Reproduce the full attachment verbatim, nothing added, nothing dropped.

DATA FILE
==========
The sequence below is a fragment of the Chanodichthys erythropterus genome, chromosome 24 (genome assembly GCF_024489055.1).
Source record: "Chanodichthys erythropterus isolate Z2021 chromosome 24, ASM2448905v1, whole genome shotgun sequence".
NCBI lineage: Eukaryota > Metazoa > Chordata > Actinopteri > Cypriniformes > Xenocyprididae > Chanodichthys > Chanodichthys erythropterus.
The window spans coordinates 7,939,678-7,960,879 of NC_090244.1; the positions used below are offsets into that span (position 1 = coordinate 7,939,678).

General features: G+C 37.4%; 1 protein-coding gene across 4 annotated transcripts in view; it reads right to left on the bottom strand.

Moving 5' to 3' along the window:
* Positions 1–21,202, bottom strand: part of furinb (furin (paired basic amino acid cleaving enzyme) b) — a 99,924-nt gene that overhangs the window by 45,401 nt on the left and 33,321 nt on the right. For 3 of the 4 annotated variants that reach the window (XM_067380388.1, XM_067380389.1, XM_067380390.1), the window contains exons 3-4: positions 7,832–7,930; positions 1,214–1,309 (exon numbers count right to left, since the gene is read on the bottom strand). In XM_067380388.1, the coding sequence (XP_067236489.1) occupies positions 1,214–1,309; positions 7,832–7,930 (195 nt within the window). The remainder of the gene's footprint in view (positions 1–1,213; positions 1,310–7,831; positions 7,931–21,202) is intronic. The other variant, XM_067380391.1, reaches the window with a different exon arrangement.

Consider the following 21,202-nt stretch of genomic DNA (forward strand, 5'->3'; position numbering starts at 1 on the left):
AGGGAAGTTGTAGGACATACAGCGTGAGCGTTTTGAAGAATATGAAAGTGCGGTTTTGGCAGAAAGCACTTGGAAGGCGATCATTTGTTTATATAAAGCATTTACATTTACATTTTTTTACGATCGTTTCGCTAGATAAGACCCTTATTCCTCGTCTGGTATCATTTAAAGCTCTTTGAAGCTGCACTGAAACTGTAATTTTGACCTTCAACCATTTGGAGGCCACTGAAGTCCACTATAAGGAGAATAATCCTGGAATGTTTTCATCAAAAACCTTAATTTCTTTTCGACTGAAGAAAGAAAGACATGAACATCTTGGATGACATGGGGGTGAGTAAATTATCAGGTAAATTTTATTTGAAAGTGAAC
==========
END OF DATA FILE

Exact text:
The sequence below is a fragment of the Chanodichthys erythropterus genome, chromosome 24 (genome assembly GCF_024489055.1).
Source record: "Chanodichthys erythropterus isolate Z2021 chromosome 24, ASM2448905v1, whole genome shotgun sequence".
NCBI lineage: Eukaryota > Metazoa > Chordata > Actinopteri > Cypriniformes > Xenocyprididae > Chanodichthys > Chanodichthys erythropterus.
The window spans coordinates 7,939,678-7,960,879 of NC_090244.1; the positions used below are offsets into that span (position 1 = coordinate 7,939,678).

General features: G+C 37.4%; 1 protein-coding gene across 4 annotated transcripts in view; it reads right to left on the bottom strand.

Moving 5' to 3' along the window:
* Positions 1–21,202, bottom strand: part of furinb (furin (paired basic amino acid cleaving enzyme) b) — a 99,924-nt gene that overhangs the window by 45,401 nt on the left and 33,321 nt on the right. For 3 of the 4 annotated variants that reach the window (XM_067380388.1, XM_067380389.1, XM_067380390.1), the window contains exons 3-4: positions 7,832–7,930; positions 1,214–1,309 (exon numbers count right to left, since the gene is read on the bottom strand). In XM_067380388.1, the coding sequence (XP_067236489.1) occupies positions 1,214–1,309; positions 7,832–7,930 (195 nt within the window). The remainder of the gene's footprint in view (positions 1–1,213; positions 1,310–7,831; positions 7,931–21,202) is intronic. The other variant, XM_067380391.1, reaches the window with a different exon arrangement.

Consider the following 21,202-nt stretch of genomic DNA (forward strand, 5'->3'; position numbering starts at 1 on the left):
AGGGAAGTTGTAGGACATACAGCGTGAGCGTTTTGAAGAATATGAAAGTGCGGTTTTGGCAGAAAGCACTTGGAAGGCGATCATTTGTTTATATAAAGCATTTACATTTACATTTTTTTACGATCGTTTCGCTAGATAAGACCCTTATTCCTCGTCTGGTATCATTTAAAGCTCTTTGAAGCTGCACTGAAACTGTAATTTTGACCTTCAACCATTTGGAGGCCACTGAAGTCCACTATAAGGAGAATAATCCTGGAATGTTTTCATCAAAAACCTTAATTTCTTTTCGACTGAAGAAAGAAAGACATGAACATCTTGGATGACATGGGGGTGAGTAAATTATCAGGTAAATTTTATTTGAAAGTGAAC